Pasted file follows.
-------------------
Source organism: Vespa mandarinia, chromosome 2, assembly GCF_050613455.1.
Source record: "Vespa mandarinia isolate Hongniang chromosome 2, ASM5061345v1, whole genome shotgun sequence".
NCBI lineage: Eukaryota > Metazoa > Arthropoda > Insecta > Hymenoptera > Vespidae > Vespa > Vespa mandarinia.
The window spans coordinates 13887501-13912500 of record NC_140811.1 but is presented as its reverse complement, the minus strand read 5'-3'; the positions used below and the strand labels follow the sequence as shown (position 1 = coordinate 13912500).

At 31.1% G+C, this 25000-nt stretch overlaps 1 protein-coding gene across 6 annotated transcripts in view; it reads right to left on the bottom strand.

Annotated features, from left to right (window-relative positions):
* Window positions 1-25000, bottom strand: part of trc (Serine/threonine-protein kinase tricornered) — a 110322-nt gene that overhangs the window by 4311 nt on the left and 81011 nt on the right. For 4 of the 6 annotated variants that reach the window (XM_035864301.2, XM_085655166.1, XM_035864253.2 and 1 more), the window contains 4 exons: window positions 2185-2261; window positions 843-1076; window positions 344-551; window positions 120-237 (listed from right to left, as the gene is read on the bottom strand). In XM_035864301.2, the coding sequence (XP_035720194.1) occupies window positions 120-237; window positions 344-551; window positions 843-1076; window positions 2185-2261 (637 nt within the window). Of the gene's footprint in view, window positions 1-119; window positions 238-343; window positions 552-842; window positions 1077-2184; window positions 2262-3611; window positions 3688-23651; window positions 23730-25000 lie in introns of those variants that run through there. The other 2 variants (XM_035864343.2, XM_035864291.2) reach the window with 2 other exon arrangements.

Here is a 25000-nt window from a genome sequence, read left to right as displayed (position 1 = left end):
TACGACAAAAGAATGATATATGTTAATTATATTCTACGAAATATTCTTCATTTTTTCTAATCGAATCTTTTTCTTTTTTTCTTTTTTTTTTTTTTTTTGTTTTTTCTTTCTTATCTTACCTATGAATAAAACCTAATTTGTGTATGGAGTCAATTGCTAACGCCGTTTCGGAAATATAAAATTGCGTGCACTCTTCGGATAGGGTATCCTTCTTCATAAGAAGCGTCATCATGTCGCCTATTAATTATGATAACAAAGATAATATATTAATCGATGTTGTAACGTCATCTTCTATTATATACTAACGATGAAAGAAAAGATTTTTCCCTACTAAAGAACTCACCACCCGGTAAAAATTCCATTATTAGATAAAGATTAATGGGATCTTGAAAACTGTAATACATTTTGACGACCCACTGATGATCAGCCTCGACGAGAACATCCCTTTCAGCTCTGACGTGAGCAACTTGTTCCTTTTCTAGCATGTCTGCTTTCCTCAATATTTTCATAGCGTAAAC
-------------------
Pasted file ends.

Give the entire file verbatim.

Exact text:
Source organism: Vespa mandarinia, chromosome 2, assembly GCF_050613455.1.
Source record: "Vespa mandarinia isolate Hongniang chromosome 2, ASM5061345v1, whole genome shotgun sequence".
NCBI lineage: Eukaryota > Metazoa > Arthropoda > Insecta > Hymenoptera > Vespidae > Vespa > Vespa mandarinia.
The window spans coordinates 13887501-13912500 of record NC_140811.1 but is presented as its reverse complement, the minus strand read 5'-3'; the positions used below and the strand labels follow the sequence as shown (position 1 = coordinate 13912500).

At 31.1% G+C, this 25000-nt stretch overlaps 1 protein-coding gene across 6 annotated transcripts in view; it reads right to left on the bottom strand.

Annotated features, from left to right (window-relative positions):
* Window positions 1-25000, bottom strand: part of trc (Serine/threonine-protein kinase tricornered) — a 110322-nt gene that overhangs the window by 4311 nt on the left and 81011 nt on the right. For 4 of the 6 annotated variants that reach the window (XM_035864301.2, XM_085655166.1, XM_035864253.2 and 1 more), the window contains 4 exons: window positions 2185-2261; window positions 843-1076; window positions 344-551; window positions 120-237 (listed from right to left, as the gene is read on the bottom strand). In XM_035864301.2, the coding sequence (XP_035720194.1) occupies window positions 120-237; window positions 344-551; window positions 843-1076; window positions 2185-2261 (637 nt within the window). Of the gene's footprint in view, window positions 1-119; window positions 238-343; window positions 552-842; window positions 1077-2184; window positions 2262-3611; window positions 3688-23651; window positions 23730-25000 lie in introns of those variants that run through there. The other 2 variants (XM_035864343.2, XM_035864291.2) reach the window with 2 other exon arrangements.

Here is a 25000-nt window from a genome sequence, read left to right as displayed (position 1 = left end):
TACGACAAAAGAATGATATATGTTAATTATATTCTACGAAATATTCTTCATTTTTTCTAATCGAATCTTTTTCTTTTTTTCTTTTTTTTTTTTTTTTTGTTTTTTCTTTCTTATCTTACCTATGAATAAAACCTAATTTGTGTATGGAGTCAATTGCTAACGCCGTTTCGGAAATATAAAATTGCGTGCACTCTTCGGATAGGGTATCCTTCTTCATAAGAAGCGTCATCATGTCGCCTATTAATTATGATAACAAAGATAATATATTAATCGATGTTGTAACGTCATCTTCTATTATATACTAACGATGAAAGAAAAGATTTTTCCCTACTAAAGAACTCACCACCCGGTAAAAATTCCATTATTAGATAAAGATTAATGGGATCTTGAAAACTGTAATACATTTTGACGACCCACTGATGATCAGCCTCGACGAGAACATCCCTTTCAGCTCTGACGTGAGCAACTTGTTCCTTTTCTAGCATGTCTGCTTTCCTCAATATTTTCATAGCGTAAAC